1. http://www.noblesamurai.com/dojo/marketsamurai/ - ugly but invaluable air app that crawls the search engine world and provides you data on marketability, keyword competition and so much more,
  2. https://www.google.com/trends/ - helps you identify search volume in relation to other keywords. It can help gage what keywords to look for.
  3. https://www.webceo.com/ - provides detailed monthly SEO reports on your site, tells you what is and isn't working, what to fix.
  4. http://www.screamingfrog.co.uk/seo-spider/ - Tool to check your site content.
PROS: Cheap, anyone can do it, and can have drastic impact on your product. CONS: Some factors like domain age are out of your hands, certain verticals can be very difficult to rank on, google changes its algorithm frequently meaning you always have keep abreast of changes.

 

SM (Social Media) - Social media should always be a two pronged approach. Individual outreach to people who may have influence over your target market are a great way to onboard users in the beginning. This however, is time consuming and depending on the market and your overarching strategy may not help to build brand. This is where SM automation comes in, using tools like iftt.com you easily set up a constant and onlgong stream of relevant content that will provide value to your target customer (user) and build your brand. Automation tools:

  1. http://hashtagifyme/hashtag - tool to identify hash tags / trens in the twitterverse.
  2. http://ifttt.com - automation tool that will provide you with a stream of relevant SM content
  3. http://bufferapp.com / http://klout.com  - helps you set up automated stream of targeted social media posts
  4. http://targetgrow.com/ - toolks like target grow help you follow and engage poeple who are posting relevant content to your brand. Run through this once daily.
PROS: Cheap, largely effortless, and provides high value in terms of engagement and brand building. CONS: Upstart times can be long, and building a strong social media channel takes time.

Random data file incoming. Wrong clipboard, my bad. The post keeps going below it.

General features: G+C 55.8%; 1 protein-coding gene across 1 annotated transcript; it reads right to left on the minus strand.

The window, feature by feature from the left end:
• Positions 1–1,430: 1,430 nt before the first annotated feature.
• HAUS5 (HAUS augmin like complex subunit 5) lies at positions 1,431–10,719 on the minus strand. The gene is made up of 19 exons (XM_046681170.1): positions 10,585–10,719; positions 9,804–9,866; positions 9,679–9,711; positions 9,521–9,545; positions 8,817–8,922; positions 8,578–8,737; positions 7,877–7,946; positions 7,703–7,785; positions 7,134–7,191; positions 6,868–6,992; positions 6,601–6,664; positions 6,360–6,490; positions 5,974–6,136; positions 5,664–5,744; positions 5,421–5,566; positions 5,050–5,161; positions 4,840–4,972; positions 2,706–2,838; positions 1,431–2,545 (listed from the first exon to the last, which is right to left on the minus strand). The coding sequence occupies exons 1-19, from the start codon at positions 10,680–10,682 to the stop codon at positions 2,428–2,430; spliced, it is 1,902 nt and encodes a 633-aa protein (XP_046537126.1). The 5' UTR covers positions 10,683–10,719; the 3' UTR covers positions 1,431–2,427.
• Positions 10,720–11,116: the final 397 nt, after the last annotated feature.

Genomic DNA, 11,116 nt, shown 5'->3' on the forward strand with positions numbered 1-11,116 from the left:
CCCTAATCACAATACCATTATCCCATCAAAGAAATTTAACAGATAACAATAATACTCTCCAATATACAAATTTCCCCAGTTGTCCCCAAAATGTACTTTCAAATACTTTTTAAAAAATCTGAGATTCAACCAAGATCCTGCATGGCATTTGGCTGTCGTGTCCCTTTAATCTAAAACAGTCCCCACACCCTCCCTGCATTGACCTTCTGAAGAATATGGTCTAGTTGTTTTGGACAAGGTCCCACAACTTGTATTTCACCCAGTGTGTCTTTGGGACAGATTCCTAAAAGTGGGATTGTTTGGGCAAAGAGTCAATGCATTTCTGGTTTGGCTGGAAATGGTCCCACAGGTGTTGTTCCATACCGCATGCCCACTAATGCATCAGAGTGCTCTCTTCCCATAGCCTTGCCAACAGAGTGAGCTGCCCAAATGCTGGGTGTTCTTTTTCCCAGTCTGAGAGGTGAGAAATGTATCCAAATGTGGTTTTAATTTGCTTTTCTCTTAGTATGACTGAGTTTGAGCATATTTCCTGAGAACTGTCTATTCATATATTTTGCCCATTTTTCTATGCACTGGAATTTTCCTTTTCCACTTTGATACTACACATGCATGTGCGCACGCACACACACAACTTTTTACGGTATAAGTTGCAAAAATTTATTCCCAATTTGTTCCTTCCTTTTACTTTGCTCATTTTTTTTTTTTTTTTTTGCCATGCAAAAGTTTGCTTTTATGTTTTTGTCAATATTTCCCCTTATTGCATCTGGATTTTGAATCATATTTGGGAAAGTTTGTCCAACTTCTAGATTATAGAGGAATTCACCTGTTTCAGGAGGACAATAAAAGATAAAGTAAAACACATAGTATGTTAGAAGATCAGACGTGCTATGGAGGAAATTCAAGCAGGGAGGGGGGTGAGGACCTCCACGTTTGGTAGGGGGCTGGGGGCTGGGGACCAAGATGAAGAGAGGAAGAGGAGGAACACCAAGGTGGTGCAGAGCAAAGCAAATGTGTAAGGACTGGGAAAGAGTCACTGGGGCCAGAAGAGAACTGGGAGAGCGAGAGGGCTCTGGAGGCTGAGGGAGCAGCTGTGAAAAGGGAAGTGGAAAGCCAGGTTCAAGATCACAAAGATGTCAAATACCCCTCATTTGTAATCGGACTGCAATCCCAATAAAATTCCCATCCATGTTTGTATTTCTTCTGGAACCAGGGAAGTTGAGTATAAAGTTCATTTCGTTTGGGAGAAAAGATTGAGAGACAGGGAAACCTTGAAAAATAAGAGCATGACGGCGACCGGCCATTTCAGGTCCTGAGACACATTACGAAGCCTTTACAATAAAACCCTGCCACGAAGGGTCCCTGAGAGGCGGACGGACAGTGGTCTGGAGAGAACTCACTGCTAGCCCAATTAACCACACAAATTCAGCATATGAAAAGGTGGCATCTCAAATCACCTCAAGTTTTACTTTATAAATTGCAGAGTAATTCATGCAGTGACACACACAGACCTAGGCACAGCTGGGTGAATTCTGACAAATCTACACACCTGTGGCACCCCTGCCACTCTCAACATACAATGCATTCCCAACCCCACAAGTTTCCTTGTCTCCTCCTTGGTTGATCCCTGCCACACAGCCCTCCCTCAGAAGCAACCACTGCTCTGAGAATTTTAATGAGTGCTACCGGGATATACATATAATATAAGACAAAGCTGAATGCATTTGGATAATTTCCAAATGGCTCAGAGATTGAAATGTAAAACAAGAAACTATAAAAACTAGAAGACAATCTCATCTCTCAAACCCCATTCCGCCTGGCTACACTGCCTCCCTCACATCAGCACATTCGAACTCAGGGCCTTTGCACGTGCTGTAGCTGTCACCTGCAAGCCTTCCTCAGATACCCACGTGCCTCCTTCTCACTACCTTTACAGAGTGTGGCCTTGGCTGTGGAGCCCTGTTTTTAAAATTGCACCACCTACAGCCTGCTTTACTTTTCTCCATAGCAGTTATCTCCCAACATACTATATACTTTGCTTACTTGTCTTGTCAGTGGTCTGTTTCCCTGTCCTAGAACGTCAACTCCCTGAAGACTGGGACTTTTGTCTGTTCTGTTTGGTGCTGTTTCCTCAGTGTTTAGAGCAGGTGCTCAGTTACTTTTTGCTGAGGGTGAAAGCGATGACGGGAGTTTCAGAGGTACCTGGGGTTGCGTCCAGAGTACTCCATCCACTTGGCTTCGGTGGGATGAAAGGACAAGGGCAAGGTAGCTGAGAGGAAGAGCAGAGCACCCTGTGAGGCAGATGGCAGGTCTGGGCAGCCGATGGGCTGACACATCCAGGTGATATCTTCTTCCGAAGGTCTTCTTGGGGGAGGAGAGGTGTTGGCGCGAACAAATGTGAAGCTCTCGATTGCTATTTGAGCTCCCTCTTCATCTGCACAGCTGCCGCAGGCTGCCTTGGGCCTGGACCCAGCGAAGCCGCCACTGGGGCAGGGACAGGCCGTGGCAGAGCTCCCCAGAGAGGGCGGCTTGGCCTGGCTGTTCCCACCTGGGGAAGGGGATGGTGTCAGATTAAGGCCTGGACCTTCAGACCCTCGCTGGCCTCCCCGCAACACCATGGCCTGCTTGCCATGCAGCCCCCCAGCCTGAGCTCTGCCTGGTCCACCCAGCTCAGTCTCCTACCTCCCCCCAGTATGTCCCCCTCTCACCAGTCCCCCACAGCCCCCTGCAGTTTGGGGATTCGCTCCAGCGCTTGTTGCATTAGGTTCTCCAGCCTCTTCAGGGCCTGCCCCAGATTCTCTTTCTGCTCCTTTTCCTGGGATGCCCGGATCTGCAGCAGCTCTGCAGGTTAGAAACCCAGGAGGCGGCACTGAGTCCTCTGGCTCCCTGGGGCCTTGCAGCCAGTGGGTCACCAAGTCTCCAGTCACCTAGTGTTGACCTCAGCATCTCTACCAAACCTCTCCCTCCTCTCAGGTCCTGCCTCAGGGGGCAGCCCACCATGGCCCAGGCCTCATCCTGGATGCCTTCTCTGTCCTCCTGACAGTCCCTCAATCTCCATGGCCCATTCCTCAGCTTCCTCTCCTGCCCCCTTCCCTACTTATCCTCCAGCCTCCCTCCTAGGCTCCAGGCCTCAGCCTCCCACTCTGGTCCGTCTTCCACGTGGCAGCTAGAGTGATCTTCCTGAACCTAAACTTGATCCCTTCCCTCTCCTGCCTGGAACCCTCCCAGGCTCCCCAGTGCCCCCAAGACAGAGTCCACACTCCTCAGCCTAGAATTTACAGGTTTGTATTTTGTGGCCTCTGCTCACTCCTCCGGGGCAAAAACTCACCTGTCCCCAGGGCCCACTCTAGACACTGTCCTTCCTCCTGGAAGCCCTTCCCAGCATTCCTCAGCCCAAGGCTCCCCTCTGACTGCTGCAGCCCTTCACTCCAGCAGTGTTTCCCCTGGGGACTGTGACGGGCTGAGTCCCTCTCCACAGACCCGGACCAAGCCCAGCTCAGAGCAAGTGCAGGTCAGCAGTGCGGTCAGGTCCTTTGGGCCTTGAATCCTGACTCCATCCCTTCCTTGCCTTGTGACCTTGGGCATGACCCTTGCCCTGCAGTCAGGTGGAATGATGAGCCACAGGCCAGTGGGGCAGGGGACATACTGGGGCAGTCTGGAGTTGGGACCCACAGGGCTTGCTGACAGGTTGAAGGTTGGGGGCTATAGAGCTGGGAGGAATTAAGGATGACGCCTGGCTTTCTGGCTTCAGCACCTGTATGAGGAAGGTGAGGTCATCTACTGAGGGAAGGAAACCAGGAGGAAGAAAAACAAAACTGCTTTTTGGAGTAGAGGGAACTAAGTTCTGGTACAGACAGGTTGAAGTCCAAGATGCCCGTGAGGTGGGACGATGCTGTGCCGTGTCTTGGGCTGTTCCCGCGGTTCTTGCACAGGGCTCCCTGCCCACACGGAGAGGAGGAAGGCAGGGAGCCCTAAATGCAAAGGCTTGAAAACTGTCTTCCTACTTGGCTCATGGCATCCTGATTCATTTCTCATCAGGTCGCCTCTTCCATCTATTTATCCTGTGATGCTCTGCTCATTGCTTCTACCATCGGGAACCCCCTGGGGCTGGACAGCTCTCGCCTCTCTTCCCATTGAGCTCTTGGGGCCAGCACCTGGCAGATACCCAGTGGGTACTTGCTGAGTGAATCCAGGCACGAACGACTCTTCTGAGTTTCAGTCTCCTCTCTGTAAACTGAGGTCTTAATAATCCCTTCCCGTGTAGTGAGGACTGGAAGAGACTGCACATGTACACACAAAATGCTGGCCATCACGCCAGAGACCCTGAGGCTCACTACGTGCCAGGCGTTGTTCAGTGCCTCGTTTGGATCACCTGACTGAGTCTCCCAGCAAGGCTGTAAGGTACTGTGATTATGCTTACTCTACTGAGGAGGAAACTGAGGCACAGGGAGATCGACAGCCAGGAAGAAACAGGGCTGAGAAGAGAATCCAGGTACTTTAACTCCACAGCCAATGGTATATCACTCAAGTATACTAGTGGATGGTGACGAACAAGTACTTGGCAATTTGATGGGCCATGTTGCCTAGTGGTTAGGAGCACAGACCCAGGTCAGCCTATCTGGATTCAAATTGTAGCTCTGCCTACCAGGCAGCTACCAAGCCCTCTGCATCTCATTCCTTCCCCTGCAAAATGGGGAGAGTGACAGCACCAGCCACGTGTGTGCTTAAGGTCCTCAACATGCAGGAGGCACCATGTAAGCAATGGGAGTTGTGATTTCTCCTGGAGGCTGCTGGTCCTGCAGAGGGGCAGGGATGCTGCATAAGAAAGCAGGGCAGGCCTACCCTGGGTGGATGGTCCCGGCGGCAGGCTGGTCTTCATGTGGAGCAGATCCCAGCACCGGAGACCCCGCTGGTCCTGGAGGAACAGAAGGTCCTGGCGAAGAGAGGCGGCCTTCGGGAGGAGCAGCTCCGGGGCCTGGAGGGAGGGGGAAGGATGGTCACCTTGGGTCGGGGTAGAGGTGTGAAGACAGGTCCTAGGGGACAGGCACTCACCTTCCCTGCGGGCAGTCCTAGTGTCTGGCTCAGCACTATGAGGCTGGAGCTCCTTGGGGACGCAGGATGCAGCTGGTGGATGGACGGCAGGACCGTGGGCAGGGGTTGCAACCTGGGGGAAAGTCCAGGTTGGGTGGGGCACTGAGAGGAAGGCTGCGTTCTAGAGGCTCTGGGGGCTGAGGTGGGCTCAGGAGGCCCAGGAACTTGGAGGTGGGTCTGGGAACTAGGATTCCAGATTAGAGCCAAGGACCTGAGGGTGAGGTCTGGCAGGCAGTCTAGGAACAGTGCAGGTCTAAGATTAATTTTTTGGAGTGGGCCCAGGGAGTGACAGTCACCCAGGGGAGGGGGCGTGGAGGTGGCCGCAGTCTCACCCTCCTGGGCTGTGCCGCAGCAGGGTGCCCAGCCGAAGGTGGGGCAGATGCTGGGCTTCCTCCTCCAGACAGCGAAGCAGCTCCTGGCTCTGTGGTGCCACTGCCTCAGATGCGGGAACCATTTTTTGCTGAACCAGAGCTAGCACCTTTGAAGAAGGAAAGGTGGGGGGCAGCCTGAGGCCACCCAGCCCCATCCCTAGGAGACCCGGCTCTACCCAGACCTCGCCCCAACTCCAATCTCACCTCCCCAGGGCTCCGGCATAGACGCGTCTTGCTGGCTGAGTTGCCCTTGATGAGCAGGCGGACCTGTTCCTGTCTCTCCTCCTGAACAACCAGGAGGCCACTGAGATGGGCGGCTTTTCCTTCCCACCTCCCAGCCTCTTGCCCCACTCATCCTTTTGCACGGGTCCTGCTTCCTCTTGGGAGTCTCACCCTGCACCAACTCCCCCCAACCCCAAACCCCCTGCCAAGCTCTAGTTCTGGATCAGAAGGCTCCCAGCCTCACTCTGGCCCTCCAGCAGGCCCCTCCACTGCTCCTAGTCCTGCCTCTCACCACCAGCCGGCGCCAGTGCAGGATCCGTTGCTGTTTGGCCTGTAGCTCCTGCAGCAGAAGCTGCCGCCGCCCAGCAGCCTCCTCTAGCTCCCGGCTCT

Company Newsletters - Your own newsletters are a great way to keep your community, media, and business relations abreast of developments. Newsletters tend to lend themselves more to b2b applications, and to bringing back users that may no longer be using your app for whatever reason.

PROS: Lets you communicate with your user base in a meaningful way, bring back portion of drop off. CONS: Limited to current user base.

 

 

Mid Cost - High Value

Product Placements - Product placements can be a great way to get fast exposure with your target audience. and by this I don’t mean having an app on the next episode of Vampire Diaries, product placements can take many forms. From digital ones, like product hunt, to highly targeted ones like college radio stations who will talk about a new app invading their campus. Placements can be a great way of building a userbase relatively quickly.Areas to consider placements: Blogs, Review Sites, Radio Stations, Newsletters, Soundcloud, YouTube, podcasts.

PROS: Often very large potential markets, especially if the person managing the placement is keen on the product. CONS: Needs a lot of leg work to get to the right people if you don’t want to spend money on promotion.

 

Referral Loops - are a great way to get the community to work for you. Referral loops can be incentivised, think “inviting people to dropbox gives you more dropbox space” or user value generating, “if I have more friends on app, I’ll get more use out of it. The second one is a lot more difficult to achieve as the application’s value has to be communicated to the user before she will engage in any form of a referral, however a tangible reward should also be a part of the Types of referral loops: Verbal, social, email, sms

PROS: A referral loop is only as good as the value it creates for the user, but can be a very powerful tool if executed well. CONS: Loops should be a seamless experience - the referrer needs to be kept up to date of her referrals, and depending on the strategy upstart costs for the referral program can get pricey.

 

 

High Cost - High Value

SEM (Search Engine Marketing) & Network Ads - The beauty of search engine marketing is that it can propel your product to the top of any number of targeted search results, the drawback is you can easily spend 100k/month on Google’s AdWords. That being said there are alternatives ads that can create value. Facebook, LinkedIn, Twitter all offer Ad display networks where you can seamlessly target your core audience 

  1. InNetwork Display Ads - Depending on what you want to achieve, major social networks are a great and relatively cheap way to test your ads. Spend $1000 will let you test ads against each other and see what works and what doesn't againt your target audience. Systematically run series of experiments and you’ll soon hit a sweet spot that will give you the metrics you’re looking for, be they conversions, website clicks, app downloads. Once you have performant ads, roll them out to more people across social networks and Google’s Ad network.